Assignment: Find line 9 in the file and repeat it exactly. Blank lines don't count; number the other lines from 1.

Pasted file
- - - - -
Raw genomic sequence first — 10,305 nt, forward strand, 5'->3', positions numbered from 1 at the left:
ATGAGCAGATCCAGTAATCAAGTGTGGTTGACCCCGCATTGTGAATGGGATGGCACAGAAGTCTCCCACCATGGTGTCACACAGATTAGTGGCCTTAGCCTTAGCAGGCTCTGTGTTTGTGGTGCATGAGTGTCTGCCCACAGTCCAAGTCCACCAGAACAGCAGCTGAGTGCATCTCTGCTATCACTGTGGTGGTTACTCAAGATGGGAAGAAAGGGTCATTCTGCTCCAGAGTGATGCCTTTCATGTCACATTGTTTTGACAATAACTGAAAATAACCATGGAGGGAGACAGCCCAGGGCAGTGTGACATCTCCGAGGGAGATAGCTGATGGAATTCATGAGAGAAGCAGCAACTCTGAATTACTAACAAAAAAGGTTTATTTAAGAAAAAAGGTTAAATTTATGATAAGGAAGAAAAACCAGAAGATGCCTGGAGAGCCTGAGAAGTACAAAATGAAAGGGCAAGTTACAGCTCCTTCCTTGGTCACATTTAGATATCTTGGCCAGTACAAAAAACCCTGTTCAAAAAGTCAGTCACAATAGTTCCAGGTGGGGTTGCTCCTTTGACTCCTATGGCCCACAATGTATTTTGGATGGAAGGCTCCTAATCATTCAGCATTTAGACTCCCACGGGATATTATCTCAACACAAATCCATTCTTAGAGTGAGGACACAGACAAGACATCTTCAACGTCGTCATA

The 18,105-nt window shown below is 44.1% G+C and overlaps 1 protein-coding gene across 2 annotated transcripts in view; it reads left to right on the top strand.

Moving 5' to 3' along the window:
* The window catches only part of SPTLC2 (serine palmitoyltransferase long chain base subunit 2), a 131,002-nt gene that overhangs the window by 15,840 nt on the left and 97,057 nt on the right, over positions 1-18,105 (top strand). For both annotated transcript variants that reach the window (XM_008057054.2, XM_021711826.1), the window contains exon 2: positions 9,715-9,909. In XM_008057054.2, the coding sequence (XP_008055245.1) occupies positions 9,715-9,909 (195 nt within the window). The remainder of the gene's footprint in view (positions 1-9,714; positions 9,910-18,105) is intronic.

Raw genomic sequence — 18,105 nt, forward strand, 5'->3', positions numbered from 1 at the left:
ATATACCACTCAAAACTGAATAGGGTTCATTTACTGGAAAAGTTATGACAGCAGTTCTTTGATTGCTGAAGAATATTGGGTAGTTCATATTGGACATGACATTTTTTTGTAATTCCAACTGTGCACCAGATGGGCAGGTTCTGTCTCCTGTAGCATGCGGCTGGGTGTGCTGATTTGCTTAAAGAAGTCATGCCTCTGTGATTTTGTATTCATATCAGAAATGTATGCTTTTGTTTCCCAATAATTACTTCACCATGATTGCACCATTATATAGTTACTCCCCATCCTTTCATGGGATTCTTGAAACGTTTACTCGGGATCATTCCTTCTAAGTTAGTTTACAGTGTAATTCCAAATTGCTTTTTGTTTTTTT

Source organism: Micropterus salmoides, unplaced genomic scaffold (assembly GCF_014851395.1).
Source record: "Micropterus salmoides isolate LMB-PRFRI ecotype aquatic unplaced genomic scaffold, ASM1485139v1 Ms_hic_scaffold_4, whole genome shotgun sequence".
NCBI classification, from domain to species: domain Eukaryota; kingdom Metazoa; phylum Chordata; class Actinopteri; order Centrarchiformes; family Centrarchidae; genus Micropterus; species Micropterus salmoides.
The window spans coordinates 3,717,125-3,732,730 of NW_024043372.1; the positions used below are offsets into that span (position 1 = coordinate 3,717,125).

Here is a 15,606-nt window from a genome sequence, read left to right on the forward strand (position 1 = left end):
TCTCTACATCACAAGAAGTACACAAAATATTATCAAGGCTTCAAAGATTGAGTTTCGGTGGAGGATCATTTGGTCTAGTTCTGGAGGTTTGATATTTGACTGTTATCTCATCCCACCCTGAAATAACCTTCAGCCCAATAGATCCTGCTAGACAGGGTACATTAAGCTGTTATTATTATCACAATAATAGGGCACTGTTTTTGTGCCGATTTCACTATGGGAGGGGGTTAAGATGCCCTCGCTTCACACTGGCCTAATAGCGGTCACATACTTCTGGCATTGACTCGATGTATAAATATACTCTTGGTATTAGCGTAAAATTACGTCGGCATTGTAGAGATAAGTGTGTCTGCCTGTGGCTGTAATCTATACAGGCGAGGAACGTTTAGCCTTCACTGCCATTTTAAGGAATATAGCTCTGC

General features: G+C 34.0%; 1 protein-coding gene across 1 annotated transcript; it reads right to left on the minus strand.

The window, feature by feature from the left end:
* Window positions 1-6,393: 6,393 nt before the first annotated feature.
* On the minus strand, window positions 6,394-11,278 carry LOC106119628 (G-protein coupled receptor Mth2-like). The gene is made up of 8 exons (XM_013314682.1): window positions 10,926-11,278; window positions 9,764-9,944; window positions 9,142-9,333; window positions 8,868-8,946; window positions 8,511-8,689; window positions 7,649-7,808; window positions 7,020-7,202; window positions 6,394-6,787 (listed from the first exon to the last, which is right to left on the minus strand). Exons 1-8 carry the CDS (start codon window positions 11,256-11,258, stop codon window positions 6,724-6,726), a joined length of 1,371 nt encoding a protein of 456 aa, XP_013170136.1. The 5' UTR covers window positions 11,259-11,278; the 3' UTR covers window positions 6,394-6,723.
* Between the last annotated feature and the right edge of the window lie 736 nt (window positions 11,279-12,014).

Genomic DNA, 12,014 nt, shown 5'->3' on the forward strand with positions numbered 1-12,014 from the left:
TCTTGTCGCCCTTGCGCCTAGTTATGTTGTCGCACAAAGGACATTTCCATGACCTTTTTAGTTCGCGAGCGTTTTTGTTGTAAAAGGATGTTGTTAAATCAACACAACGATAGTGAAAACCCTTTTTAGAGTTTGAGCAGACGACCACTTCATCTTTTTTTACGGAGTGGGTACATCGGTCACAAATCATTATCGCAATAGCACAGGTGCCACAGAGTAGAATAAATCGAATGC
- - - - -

Source record: "Micropterus salmoides isolate LMB-PRFRI ecotype aquatic unplaced genomic scaffold, ASM1485139v1 Ms_hic_scaffold_4, whole genome shotgun sequence".